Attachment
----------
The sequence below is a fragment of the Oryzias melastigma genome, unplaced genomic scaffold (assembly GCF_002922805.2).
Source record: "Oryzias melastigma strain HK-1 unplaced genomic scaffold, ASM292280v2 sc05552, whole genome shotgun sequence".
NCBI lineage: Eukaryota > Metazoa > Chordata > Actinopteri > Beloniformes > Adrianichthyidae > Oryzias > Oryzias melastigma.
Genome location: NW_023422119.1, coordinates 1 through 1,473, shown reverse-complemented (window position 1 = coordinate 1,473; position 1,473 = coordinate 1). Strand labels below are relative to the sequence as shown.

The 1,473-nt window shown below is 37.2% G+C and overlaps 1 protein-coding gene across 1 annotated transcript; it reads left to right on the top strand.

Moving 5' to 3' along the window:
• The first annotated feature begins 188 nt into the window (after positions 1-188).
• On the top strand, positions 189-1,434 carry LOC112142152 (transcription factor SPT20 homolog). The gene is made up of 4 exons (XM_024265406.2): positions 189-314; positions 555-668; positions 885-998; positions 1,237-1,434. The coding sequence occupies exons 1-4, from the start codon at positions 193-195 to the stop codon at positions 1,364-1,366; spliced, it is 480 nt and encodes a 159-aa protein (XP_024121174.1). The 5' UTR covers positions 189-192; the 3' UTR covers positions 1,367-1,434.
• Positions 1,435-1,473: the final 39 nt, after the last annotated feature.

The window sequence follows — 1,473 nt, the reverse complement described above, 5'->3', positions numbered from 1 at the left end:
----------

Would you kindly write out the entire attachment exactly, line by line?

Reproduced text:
The sequence below is a fragment of the Oryzias melastigma genome, unplaced genomic scaffold (assembly GCF_002922805.2).
Source record: "Oryzias melastigma strain HK-1 unplaced genomic scaffold, ASM292280v2 sc05552, whole genome shotgun sequence".
NCBI lineage: Eukaryota > Metazoa > Chordata > Actinopteri > Beloniformes > Adrianichthyidae > Oryzias > Oryzias melastigma.
Genome location: NW_023422119.1, coordinates 1 through 1,473, shown reverse-complemented (window position 1 = coordinate 1,473; position 1,473 = coordinate 1). Strand labels below are relative to the sequence as shown.

The 1,473-nt window shown below is 37.2% G+C and overlaps 1 protein-coding gene across 1 annotated transcript; it reads left to right on the top strand.

Moving 5' to 3' along the window:
• The first annotated feature begins 188 nt into the window (after positions 1-188).
• On the top strand, positions 189-1,434 carry LOC112142152 (transcription factor SPT20 homolog). The gene is made up of 4 exons (XM_024265406.2): positions 189-314; positions 555-668; positions 885-998; positions 1,237-1,434. The coding sequence occupies exons 1-4, from the start codon at positions 193-195 to the stop codon at positions 1,364-1,366; spliced, it is 480 nt and encodes a 159-aa protein (XP_024121174.1). The 5' UTR covers positions 189-192; the 3' UTR covers positions 1,367-1,434.
• Positions 1,435-1,473: the final 39 nt, after the last annotated feature.

The window sequence follows — 1,473 nt, the reverse complement described above, 5'->3', positions numbered from 1 at the left end: